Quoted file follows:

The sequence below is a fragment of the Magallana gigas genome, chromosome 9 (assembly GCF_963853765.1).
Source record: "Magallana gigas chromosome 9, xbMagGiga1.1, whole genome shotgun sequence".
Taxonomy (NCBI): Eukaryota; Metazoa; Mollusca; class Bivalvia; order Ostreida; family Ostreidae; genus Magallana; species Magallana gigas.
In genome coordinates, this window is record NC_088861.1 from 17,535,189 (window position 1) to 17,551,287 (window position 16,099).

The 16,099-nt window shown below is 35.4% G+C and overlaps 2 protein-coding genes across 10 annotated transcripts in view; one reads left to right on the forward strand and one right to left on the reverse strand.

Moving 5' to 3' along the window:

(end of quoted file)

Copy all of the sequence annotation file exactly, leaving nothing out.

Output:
The sequence below is a fragment of the Magallana gigas genome, chromosome 9 (assembly GCF_963853765.1).
Source record: "Magallana gigas chromosome 9, xbMagGiga1.1, whole genome shotgun sequence".
Taxonomy (NCBI): Eukaryota; Metazoa; Mollusca; class Bivalvia; order Ostreida; family Ostreidae; genus Magallana; species Magallana gigas.
In genome coordinates, this window is record NC_088861.1 from 17,535,189 (window position 1) to 17,551,287 (window position 16,099).

The 16,099-nt window shown below is 35.4% G+C and overlaps 2 protein-coding genes across 10 annotated transcripts in view; one reads left to right on the forward strand and one right to left on the reverse strand.

Moving 5' to 3' along the window: